“We were surprised he was available.”
That may be the biggest cliché in professional sports when talking about the inexact science of drafting players. No matter if a projected number 10 pick falls to number 20 or number 200, the team grabbing the guy will be “surprised” no other team grabbed him. Wouldn’t it be refreshing if someone simply said “Uhm, did another team see something we didn’t?”
Well, we heard the cliché again Thursday when the Dodgers drafted right handed high school pitcher Grant Holmes with their first round pick, #22 overall. “We feel fortunate to have gotten a player of Grant’s magnitude,” said Dodger Vice President of Amateur Scouting, Logan White. Then again, one could easily argue White is well beyond tossing out feel-good stroke job statements.
You can’t question a guy who had a hand in drafting future frontline Dodgers Clayton Kershaw (2006 draft), Chad Billingsley (2003), and James Loney (2002). And there was some talk the San Francisco Giants, a team that knows a little bit about pitchers, had Holmes in their sights with the #14 overall pick. It seems as though Holmes would not have lasted much longer if the Dodgers passed on him-the Pirates were ready to swoop in with the 24th pick.
Holmes, who hails from South Carolina, is listed at 6-foot-1, 215-pounds. In his senior year at Conway High, he struck out 82 batters in 40.0 innings, while posting a 4-1 record with a 0.35 ERA.
It was no surprise the Dodgers used their first round pick for a pitcher given they have chosen arms over bats in 11 of the previous 12 drafts. Of course, you could make a case the Dodgers haven’t exactly hit any home runs with their plethora of arms.
Unfortunately, reliever Chris Withrow, drafted in 2007, recently went down with a season ending, and perhaps beyond, arm injury that may require Tommy John surgery. Withrow had been a solid contributor within a questionable bullpen since his 2013 call-up. He had made 46 major league appearances going 3-0, with a 2.73 ERA and 71 strikeouts in just 56 innings. Outside of Withrow, fans are still left wondering as to who may pan out.
Ethan Martin (2008) was sent to the Phillies in the Shane Victorino trade. Martin is hanging in with the Phillies while the Dodgers no longer have Victorino. Aaron Miller (2009), who was first drafted out of high school in 2006 by the Rockies but chose college instead, is down in Double A. He is currently 0-2 with a 6.00 ERA. Zach Lee(2010) was a very highly touted draft pick partly because he turned down a chance to play football at powerhouse Louisiana State University. The term “bubbling his way up” still applies to Lee but it is possible his first major league breath will be with another team. Lee is struggling a bit in Triple A (5-5, 4.71 ERA) yet other teams appear to be interested in his potential. He has been the subject of trade talks the last couple of seasons.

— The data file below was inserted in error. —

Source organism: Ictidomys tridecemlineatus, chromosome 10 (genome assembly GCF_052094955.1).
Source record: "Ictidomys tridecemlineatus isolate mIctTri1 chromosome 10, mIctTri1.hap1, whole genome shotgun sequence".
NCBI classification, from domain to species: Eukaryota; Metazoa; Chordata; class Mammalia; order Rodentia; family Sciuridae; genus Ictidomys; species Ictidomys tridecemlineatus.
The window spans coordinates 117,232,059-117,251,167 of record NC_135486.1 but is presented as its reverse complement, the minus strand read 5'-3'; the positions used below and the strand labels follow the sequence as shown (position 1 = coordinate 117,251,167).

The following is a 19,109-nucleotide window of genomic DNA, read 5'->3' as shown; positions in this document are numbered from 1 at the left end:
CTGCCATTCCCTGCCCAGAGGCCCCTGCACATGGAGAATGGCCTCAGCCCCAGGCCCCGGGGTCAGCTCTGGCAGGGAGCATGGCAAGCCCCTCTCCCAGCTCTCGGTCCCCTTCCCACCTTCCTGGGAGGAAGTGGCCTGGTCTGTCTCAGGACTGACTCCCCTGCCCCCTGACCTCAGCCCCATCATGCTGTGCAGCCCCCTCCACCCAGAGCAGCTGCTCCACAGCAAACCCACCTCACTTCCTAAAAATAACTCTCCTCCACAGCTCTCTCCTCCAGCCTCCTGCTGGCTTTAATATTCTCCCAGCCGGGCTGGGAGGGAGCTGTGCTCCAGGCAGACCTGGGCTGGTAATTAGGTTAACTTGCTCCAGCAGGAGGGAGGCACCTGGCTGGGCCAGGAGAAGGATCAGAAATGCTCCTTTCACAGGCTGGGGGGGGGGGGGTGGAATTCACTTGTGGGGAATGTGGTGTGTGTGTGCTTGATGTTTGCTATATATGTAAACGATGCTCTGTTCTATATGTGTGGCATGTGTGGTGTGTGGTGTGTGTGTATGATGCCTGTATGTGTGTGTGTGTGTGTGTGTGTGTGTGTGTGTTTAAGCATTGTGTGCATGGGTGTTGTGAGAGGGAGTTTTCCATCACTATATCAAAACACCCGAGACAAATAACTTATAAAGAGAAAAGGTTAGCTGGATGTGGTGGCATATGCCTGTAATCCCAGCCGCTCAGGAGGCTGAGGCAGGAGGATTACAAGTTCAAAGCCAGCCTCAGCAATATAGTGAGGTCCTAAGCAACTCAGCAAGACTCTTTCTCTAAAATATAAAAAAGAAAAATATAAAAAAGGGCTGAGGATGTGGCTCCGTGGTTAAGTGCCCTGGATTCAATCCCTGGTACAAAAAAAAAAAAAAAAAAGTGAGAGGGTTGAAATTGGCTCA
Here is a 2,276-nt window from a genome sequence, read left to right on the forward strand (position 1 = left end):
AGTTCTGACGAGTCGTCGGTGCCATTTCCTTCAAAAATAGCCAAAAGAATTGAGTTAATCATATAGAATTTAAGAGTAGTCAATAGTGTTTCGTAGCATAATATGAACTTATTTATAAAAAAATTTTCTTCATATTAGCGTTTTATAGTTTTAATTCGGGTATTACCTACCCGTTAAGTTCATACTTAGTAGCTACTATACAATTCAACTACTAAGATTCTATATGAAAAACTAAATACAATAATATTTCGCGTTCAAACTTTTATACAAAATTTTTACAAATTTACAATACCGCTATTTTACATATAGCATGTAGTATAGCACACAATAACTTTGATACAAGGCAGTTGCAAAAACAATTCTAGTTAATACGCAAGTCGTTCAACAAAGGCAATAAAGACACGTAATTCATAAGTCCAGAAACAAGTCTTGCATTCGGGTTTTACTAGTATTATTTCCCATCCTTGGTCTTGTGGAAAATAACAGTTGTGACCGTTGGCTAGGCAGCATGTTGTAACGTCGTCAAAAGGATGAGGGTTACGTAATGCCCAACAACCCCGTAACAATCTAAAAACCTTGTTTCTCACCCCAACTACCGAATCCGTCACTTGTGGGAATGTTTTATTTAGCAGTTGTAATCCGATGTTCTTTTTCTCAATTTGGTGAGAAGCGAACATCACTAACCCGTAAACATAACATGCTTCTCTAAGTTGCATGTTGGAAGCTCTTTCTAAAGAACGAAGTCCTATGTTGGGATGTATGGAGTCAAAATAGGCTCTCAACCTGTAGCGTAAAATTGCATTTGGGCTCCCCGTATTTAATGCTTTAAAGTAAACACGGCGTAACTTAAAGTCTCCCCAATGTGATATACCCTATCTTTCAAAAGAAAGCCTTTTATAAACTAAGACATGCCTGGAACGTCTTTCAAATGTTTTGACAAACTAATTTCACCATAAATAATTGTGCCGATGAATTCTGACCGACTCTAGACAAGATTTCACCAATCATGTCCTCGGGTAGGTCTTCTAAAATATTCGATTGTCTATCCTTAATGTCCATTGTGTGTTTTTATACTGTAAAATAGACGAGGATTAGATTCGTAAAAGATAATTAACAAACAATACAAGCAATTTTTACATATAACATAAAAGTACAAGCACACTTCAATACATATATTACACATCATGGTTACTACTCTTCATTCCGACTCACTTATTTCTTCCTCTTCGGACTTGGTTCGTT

The Dodgers still see Lee as a capable number four starter should Chad Billingsley fail to come back from his Tommy John surgery and the Dodgers decide Dan Haren’s one-year, $10 million deal is enough. The Dodgers are probably going to be active as the trading deadline approaches so don’t be surprised to see Lee’s name come up one more time.
Chris Reed(2011) is struggling in Double A but the team still sees him as that rarity known as a left-handed, late inning reliever who can make a living pitching to one left-handed batter in the 8th inning. The Dodgers used their 2012 first round on an infielder, Corey Seager, and 2013 pick, pitcher Chris Anderson, is starting to find a groove at single A.
It obviously a rare thing to make a World Series trophy out of just draft picks in this day and age but the Dodgers did the next best thing in the late 70’s. First rounders Mike Scioscia (catcher,1976), and pitchers Bob Welch (1977) and Steve Howe (1979), all became major contributors to a 1981 World Series championship. The Dodgers did not have first round pick in 1978.
To Dodgers fans, 1981 may have been the one year where all the “best player available” talk was truthful.
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